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  34. Peter Thomas Geach (1953). Quine on Classes and Properties. Philosophical Review 62 (3):409-412.
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  35. Sophie Gibb (2007). Is the Partial Identity Account of Property Resemblance Logically Incoherent? Dialectica 61 (4):539-558.
    According to the partial identity account of resemblance, exact resemblance is complete identity and inexact resemblance is partial identity. In this paper, I examine Arda Denkel's (1998) argument that this account of resemblance is logically incoherent as it results in a vicious regress. I claim that although Denkel's argument does not succeed, a modified version of it leads to the conclusion that the partial identity account is plausible only if the constituents of every determinate property are ultimately quantitative in nature.
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  36. Paul Giladi (2014). Ostrich Nominalism and Peacock Realism: A Hegelian Critique of Quine. International Journal of Philosophical Studies 22 (5):734-751.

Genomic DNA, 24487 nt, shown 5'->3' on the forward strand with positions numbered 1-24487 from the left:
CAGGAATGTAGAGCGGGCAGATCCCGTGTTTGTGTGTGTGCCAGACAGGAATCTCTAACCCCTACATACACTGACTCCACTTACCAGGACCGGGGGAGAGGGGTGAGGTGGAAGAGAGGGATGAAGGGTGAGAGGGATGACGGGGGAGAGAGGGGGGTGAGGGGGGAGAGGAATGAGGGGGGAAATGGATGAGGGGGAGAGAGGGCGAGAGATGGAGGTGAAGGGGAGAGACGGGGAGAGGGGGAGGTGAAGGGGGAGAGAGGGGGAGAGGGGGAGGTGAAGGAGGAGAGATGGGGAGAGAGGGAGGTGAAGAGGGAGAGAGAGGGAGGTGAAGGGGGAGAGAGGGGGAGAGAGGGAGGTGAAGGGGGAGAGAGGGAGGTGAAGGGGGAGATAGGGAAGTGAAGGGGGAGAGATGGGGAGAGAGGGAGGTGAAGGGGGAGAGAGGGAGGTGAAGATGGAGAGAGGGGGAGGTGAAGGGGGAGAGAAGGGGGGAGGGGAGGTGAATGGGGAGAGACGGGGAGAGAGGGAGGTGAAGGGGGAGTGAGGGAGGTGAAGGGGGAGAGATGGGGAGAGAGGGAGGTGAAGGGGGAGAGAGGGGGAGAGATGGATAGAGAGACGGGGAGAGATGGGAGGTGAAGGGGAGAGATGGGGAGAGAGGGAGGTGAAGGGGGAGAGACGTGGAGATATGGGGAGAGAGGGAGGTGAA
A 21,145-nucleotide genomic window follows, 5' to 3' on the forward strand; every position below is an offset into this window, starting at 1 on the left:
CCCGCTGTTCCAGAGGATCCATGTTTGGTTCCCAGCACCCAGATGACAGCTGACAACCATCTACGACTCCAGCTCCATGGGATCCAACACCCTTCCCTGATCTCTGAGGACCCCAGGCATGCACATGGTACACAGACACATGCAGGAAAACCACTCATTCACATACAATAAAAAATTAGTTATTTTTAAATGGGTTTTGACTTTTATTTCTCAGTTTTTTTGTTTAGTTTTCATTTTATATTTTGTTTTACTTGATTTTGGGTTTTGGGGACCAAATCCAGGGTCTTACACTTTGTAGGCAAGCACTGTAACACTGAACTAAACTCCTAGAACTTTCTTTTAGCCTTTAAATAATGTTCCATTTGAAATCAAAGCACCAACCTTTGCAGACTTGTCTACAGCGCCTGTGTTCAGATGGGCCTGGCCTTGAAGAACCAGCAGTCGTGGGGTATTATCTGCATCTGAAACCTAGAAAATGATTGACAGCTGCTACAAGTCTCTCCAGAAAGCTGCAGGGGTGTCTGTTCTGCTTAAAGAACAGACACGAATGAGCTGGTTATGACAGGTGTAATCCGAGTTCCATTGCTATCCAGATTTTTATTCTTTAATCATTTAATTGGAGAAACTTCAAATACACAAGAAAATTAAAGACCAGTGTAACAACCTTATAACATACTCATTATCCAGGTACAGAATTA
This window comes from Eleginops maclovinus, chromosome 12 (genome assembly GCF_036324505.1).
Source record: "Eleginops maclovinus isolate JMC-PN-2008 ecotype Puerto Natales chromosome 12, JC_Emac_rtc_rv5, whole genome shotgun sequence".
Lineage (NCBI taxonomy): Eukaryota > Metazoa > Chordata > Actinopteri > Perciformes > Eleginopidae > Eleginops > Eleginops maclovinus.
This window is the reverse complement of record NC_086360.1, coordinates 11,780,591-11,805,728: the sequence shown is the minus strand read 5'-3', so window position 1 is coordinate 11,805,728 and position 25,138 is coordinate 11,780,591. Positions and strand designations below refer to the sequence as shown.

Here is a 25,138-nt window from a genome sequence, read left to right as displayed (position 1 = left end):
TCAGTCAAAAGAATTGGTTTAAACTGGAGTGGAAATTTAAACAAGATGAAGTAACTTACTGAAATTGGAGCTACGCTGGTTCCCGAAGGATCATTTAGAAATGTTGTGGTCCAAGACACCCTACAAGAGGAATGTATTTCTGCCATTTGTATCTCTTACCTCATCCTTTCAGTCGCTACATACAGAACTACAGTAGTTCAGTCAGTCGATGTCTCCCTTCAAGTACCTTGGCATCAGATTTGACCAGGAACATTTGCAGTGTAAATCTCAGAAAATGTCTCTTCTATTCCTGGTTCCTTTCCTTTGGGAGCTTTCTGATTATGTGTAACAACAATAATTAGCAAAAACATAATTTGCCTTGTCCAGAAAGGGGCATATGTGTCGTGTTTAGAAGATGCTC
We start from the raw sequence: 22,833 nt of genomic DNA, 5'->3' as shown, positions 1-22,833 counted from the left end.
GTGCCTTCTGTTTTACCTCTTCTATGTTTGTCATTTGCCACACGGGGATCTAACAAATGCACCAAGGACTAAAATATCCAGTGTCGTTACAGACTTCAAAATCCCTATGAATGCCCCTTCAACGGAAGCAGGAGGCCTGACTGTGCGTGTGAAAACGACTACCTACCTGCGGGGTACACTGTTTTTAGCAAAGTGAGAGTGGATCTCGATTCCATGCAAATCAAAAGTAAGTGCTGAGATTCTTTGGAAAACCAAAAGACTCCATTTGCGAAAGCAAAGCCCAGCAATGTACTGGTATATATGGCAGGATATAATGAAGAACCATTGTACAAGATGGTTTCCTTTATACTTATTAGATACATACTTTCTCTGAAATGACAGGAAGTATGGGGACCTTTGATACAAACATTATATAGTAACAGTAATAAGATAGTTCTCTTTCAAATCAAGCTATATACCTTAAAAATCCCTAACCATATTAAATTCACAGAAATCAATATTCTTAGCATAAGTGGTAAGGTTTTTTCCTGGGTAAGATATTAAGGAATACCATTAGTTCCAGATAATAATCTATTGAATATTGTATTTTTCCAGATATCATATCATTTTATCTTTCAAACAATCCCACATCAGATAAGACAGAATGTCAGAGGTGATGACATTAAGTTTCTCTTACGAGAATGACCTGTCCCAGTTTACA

My aim in this paper is to offer a Hegelian critique of Quine’s predicate nominalism. I argue that at the core of Hegel’s idealism is not a supernaturalist spirit monism, but a realism about universals, and that while this may contrast to the nominalist naturalism of Quine, Hegel’s position can still be defended over that nominalism in naturalistic terms. I focus on the contrast between Hegel’s and Quine’s respective views on universals, which Quine takes to be definitive of philosophical naturalism. (...)
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  37. Philip Goff (2008). A Non-Eliminative Understanding of Austere Nominalism. European Journal of Philosophy 16 (1):43–54.
    How do we account for resemblance between concrete particular objects? What is it about reality which makes a sentence such as the following true? (1) x and y are both spherical Realists about properties claim that, at a fundamental level, this sentence is true because x and y both exemplify the property of sphericity. Michael Loux favours this account of resemblance. Nevertheless, Loux concedes that austere nominalism, which I understand to be the view that nothing exists over and above particular (...)
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  38. Nelson Goodman & W. V. Quine (1947). Steps Toward a Constructive Nominalism. Journal of Symbolic Logic 12 (4):105-122.
  39. Ghislain Guigon & Gonzalo Rodriguez-Pereyra (eds.) (forthcoming). Nominalism About Properties. Routledge.